LOS ANGELES, Calif. (Christian Examiner) -- A proposed anti-gay ballot measure that seeks to make homosexual activity a crime punishable by execution has little chance to become law, but the state's attorney general is seeking to avoid processing the bill altogether.
Attorney Matthew McLaughlin submitted the "Sodomite Suppression Act" which would make homosexual acts illegal and punishable "by bullets to the head."
Remarkably, it is not a prank.
"The People of California wisely command, in the fear of God, that any person who willingly touches another person of the same gender for purposes of sexual gratification be put to death by bullets to the head or by any other convenient method," the draft act states. It also proposes a $1 million fine, 10 years in prison or banishment from the state of California for the distribution of "sodomistic propaganda."
The filing of the proposal begins a process during which McLaughlin will need to collect a required 365,880 signatures to secure his measure on California's upcoming ballot. However, state officials must first affix a title and summary before voters can join the petition asking that it appear on the ballot, the Sacramento Bee reported.
But California Attorney General Kamala Harris is fighting to stop any administative steps that might contribute to consideration of the outrageous proposition. On March 25, she asked a state judge March 25 to stop the process "to protect the rights of all Californians."
"Today, I am filing an action for declaratory relief with the Court seeking judicial authorization for relief from the duty to prepare and issue the title and summary for the "Sodomite Suppression Act." If the Court does not grant this relief, my office will be forced to issue a title and summary for a proposal that seeks to legalize discrimination and vigilantism," Harris said in a statement.
According to several news sources, McLaughlin has been unreachable for comment. Religion News Service reported that calls to McLaughlin's phone are being rerouted to a full voice mailbox and that the address listed on the ballot measure proposal is a shopping center mail drop in Huntington Beach.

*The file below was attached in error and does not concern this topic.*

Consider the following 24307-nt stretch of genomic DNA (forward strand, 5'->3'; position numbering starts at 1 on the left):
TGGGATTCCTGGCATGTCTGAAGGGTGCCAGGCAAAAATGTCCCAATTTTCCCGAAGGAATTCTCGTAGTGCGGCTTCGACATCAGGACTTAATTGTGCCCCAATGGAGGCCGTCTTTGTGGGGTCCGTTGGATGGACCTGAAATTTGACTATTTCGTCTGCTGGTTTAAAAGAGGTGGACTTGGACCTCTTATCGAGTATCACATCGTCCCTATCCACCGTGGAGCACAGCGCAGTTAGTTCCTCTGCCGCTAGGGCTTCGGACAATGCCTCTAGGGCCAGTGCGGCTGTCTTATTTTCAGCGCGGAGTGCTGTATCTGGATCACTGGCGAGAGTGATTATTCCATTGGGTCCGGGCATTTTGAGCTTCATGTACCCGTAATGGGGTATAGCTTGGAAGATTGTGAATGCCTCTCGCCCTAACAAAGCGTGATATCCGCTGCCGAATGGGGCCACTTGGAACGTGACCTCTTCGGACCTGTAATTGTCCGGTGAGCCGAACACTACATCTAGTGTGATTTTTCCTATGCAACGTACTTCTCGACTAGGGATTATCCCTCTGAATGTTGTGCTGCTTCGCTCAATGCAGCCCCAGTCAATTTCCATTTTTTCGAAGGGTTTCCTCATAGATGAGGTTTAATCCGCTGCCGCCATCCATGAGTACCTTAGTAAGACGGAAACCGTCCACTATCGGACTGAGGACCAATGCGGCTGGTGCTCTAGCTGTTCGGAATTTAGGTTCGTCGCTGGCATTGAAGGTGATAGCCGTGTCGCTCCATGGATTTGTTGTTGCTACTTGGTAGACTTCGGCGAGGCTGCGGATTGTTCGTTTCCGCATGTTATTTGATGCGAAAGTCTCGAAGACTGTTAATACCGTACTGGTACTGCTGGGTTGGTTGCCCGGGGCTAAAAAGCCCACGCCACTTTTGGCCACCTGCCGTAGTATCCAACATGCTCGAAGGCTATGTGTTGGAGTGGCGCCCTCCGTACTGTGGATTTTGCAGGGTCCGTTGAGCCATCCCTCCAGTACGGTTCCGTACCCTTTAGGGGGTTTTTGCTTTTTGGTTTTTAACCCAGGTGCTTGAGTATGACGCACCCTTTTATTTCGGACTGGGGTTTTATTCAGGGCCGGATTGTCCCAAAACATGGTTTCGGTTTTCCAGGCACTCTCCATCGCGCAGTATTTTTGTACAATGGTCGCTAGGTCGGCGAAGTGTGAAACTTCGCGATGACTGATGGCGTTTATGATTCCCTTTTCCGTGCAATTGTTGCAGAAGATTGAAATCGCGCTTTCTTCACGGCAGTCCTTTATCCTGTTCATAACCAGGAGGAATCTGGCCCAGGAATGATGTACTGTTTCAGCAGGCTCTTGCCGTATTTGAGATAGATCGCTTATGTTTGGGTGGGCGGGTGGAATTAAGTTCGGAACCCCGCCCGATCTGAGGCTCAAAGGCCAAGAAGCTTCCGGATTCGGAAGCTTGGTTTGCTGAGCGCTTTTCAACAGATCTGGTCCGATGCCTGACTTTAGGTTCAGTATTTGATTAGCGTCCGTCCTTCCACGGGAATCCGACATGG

McLaughlin began practicing California law in 1998 and is a graduate of UC Irvine in California and George Mason University School of Law in Virginia.
The law school issued a statement Thursday declining to "repudiate" the initiative.
"It is not the function of schools or other institutions to denounce things with which they have nothing to do. Law schools are not guarantors of the views or acts of their former students," Dean Daniel Polsby said in a statement to the university's board.
"Mr. McLaughlin's filing suggests views that undeniably are out of keeping with the normal civilities of life. But so far as appears, they are also lawful and constitutionally protected expressions," Polsby continued. "Mr. McLaughlin has a right to say what he wants and to petition the government for redress of his grievances – and it is up to him to determine what aggrieves him. Other people have the same rights and are free to use them in a different way – including to criticize Mr. McLaughlin. And still others are free, for a variety of possible reasons, to refuse to be conscripted into a contretemps that has nothing to do with them."
Even if the Sodomite Suppression Act were to appear on a ballot for vote, the U.S. Supreme Court legalized homosexual activity across the U.S. in 2003, rendering the proposed measure unconstitutional.
California legislators have applauded Harris's actions and, according to the Sacromento Bee, Assembly Speaker Toni Atkins said the proposal "represents either the depth of bigotry and hatred or the height of sick publicity stunts."
McLaughlin's actions have also prompted state lawmakers to review and amend the ballot initiative process.